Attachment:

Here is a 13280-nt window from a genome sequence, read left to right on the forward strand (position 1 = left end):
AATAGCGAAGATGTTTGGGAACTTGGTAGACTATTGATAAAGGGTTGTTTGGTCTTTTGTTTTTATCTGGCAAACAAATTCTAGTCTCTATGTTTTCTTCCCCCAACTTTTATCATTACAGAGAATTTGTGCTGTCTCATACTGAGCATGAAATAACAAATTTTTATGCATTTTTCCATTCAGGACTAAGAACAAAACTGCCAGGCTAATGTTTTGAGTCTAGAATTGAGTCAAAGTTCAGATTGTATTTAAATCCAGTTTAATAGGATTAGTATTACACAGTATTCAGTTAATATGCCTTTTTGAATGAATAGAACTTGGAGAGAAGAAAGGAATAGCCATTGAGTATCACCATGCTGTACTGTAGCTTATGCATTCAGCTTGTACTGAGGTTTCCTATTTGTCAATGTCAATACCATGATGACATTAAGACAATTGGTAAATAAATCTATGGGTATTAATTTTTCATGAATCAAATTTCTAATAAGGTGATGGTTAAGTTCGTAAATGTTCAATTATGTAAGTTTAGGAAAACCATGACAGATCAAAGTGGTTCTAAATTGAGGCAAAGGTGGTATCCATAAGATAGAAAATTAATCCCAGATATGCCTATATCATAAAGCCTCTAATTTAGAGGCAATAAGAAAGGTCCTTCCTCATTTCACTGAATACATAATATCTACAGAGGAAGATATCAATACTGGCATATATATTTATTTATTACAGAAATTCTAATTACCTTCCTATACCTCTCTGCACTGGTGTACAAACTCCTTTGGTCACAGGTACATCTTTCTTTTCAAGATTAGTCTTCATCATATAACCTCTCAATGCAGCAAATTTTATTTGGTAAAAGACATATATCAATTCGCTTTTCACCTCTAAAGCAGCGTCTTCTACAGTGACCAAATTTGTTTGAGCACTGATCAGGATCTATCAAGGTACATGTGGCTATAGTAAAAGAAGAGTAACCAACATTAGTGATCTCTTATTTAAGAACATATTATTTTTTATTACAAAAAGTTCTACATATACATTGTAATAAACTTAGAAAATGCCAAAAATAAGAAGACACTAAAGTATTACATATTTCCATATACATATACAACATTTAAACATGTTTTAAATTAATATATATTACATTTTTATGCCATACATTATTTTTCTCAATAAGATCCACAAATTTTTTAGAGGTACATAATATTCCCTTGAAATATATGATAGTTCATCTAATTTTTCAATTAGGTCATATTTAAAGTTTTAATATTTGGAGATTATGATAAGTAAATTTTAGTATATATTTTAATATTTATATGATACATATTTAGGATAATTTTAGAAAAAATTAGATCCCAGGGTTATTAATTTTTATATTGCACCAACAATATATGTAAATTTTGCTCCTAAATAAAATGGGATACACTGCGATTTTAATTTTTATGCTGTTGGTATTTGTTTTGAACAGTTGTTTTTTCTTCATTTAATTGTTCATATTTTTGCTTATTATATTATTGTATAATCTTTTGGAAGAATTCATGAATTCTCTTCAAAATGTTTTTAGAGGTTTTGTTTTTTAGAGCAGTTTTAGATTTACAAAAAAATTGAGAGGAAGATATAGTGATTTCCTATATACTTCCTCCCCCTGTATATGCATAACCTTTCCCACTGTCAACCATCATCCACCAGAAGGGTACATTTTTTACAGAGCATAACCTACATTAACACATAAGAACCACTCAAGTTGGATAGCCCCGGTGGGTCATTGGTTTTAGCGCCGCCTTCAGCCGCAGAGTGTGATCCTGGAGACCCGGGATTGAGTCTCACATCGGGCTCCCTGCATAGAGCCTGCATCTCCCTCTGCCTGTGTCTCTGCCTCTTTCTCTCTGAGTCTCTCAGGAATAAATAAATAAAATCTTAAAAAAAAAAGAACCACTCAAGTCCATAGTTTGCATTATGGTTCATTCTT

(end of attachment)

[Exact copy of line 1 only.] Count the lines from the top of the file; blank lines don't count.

Here is a 13280-nt window from a genome sequence, read left to right on the forward strand (position 1 = left end):